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We run through the key differences between Vultr vs Digitalocean and benchmark them so you can see which is the best VPS provider for what you need, whether you want the cheapest possible server or the best performance for a larger budget. We tested several tiers, not just the cheap ones!
Whether you’re looking for the cheapest VPS or for the best performance for your dollar, shopping for the best VPS provider can be a maze of differing features and performance. In the past, we’d given an overview comparing DigitalOcean vs AWS, which are widely different. Today, we’ll be taking a close look at two competitors offering SSD based VPS solutions, both unmanaged. They offer similar options at similar prices, and choosing one over the other likely comes down to what features you need the most.
Vultr offers DDoS protection out-of-the-box while DigitalOcean does not, meaning you may need a third party solution like Cloudflare and a well-configured firewall. For DDoS protection on Vultr, it comes at a flat rate of 10 USD per month per server.
While upgrading on DigitalOcean, you have the option to upgrade the whole machine or everything but the drive to the new tier. Both cost the same, but if you upgrade a droplet and don’t increase the drive size, you can scale it back to the old tier. On Vultr, you can scale up but not back down, meaning that you’ll have to make a new smaller server and move everything to it manually.
Vultr offers both Windows Server 2012 R2 and Server 2016 at 16USD per month, and with their custom ISO option, it’s easy to load whatever version you want. However, you can’t just drop any ISO in there. Windows ISOs will need to be modified with VirtIO drivers, a fairly simple and straightforward process outlined here. You also can’t directly upload an ISO to Vultr from your computer, you have to host it somewhere with a directly accessible URL and a maximum size of 8GiB. The alternative for semi or fully automated deployment is using an iPXE chain URL or iPXE script.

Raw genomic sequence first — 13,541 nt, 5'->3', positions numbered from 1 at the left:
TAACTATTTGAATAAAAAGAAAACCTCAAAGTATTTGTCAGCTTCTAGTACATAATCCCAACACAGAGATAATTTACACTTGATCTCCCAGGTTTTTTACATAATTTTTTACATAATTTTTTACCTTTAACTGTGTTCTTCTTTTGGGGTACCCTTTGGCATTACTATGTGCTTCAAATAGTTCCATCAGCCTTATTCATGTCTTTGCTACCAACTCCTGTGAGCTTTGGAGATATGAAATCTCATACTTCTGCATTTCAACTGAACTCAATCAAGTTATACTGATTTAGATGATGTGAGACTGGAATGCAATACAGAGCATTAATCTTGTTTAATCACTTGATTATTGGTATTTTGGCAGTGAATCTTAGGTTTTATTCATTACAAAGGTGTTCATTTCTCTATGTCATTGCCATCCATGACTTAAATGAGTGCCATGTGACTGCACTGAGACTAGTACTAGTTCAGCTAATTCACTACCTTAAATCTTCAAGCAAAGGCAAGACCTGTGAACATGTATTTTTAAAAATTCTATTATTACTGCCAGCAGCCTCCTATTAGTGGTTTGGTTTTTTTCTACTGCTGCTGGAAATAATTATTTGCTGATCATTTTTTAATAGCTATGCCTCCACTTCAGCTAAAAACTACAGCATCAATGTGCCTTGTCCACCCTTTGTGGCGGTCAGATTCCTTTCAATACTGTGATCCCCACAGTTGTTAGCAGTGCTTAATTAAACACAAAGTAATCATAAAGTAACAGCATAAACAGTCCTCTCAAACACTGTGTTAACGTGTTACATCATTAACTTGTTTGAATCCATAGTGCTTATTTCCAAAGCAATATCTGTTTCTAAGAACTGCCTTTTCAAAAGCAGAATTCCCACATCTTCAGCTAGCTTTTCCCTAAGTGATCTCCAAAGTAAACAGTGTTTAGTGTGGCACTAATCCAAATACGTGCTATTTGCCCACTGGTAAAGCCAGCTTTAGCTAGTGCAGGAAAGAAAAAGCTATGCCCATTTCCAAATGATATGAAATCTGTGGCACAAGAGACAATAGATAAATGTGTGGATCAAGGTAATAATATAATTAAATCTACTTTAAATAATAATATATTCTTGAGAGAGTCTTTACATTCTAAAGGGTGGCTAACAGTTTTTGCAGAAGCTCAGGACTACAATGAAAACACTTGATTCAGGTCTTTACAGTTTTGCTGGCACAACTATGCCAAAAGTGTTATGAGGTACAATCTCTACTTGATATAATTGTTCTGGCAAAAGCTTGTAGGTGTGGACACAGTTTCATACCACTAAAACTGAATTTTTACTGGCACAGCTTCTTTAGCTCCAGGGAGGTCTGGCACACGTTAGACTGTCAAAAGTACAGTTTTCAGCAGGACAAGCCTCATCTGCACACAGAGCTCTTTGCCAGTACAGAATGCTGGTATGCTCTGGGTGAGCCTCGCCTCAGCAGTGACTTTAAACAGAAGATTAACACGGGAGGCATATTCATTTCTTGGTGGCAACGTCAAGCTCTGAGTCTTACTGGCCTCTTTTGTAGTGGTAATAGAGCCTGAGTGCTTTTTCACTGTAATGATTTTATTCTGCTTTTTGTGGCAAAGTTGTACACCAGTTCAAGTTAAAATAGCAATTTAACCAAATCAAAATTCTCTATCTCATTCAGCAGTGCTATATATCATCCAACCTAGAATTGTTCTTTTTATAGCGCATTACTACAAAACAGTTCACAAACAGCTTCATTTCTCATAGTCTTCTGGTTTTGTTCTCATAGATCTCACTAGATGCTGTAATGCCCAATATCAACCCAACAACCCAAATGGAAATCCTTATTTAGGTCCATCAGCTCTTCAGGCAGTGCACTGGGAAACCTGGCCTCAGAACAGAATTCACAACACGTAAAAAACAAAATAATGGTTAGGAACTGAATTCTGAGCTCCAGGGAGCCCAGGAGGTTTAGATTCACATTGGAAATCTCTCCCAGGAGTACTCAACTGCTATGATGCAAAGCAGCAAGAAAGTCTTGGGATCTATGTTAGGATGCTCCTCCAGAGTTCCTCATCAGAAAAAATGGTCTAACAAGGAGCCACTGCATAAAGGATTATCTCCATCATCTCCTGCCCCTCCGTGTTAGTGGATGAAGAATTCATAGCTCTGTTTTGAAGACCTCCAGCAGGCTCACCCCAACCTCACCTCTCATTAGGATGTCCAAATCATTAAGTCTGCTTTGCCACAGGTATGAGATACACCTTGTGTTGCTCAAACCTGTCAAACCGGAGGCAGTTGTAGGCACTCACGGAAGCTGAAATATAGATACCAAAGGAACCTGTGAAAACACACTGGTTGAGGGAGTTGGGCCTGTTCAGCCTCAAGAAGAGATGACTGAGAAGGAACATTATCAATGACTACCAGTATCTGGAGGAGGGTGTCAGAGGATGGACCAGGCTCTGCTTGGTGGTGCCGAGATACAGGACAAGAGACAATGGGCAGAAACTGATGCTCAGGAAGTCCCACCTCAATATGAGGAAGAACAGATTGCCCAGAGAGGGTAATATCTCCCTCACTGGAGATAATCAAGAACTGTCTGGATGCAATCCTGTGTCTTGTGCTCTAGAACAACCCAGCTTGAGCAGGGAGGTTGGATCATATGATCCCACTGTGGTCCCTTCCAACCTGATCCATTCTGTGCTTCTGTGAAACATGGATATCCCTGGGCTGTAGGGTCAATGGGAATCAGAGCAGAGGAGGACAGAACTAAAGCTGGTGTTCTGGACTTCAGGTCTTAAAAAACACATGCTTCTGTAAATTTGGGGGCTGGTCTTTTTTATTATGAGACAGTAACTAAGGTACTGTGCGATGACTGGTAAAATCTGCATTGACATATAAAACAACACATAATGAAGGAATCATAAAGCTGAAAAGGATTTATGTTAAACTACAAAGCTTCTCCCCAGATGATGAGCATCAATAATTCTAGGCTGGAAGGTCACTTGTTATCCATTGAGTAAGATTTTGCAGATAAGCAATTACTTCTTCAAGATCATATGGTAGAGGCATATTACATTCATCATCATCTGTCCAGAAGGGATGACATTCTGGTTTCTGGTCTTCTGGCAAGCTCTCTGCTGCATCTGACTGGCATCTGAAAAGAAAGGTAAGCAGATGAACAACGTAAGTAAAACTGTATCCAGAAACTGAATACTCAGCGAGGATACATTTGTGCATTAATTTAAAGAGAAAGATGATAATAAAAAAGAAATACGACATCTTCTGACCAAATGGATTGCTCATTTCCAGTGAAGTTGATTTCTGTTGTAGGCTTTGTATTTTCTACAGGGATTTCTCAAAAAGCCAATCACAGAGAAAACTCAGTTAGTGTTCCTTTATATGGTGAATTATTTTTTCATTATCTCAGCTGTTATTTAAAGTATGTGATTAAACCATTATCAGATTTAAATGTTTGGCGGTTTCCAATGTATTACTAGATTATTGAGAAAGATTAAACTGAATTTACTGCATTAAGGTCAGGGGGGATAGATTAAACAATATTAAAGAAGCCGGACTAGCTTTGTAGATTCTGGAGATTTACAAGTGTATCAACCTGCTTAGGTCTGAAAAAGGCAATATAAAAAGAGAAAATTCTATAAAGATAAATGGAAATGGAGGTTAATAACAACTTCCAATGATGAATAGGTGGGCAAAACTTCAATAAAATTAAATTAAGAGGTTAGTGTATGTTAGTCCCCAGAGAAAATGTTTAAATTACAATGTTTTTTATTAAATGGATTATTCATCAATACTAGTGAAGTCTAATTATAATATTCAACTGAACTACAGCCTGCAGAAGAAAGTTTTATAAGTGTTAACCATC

For official OS options, Vultr also offers the following. Each of these options has the last couple of long term versions to choose from.
In addition, you can choose from a list of preconfigured application installs, all based on CentOS.
If you’d rather run a stock CentOS server with WHM/cPanel and configure it yourself, we have a helpful WHM/cPanel optimization guide here. There’s also an ISO library to choose from which makes for a pretty large selection of out-of-the-box options.
For DigitalOcean, while they have good application options as well, there are fewer OS options, and no custom ISO or iPXE option.
Both offer backups and IPV6. They both also now offer Private Networking. This adds an internal IP to your virtual machine, allowing communication between two instances in the same physical location to be incredibly fast, making it more appealing to deploy a small cluster of the best price/performance servers if you don’t need something centralized.
Update – January 16, 2018
DigitalOcean has reached out and informed us that the their pricing has changed since this article was published. We would like to note that the pricing we listed for both DigitalOcean and Vultr reflect the pricing at the time of making this comparison, and is subject to change. Please check their respective websites for current pricing.
Below are the different tiers of basic virtual servers from both DigitalOcean and Vultr.
DigitalOcean vs Vultr prices as of 11/2/2017
If you’re going for CPU power, here is the cost breakdown for each tier. This is just the number of vCPUs, and actual performance may vary.
In the $40 to $320 USD options, Vultr is a better option for price to CPU power. DigitalOcean offers larger packages, while Vultr offers dedicated servers instead of these higher priced tiers.
All of the main storage is SSD based, so the cost per GB is much higher than spinning rust, but allows good random read and write times as well as quick access. Here’s how the cost per GB breaks down for each tier.
Once again Vultr comes out ahead for value, while DigitalOcean has larger offerings in higher tiers for included storage.
In addition to the included SSD space, DigitalOcean offers ‘spaces’ and Vultr offers ‘storage instances’ for slower yet cheaper mass storage. Vultr’s ‘storage instances’ cannot be mounted to existing servers as they can on DigitalOcean. This isn’t a big issue as utilizing the private networking feature and storage at the same place as your server will give you high speed access to it without using external bandwidth.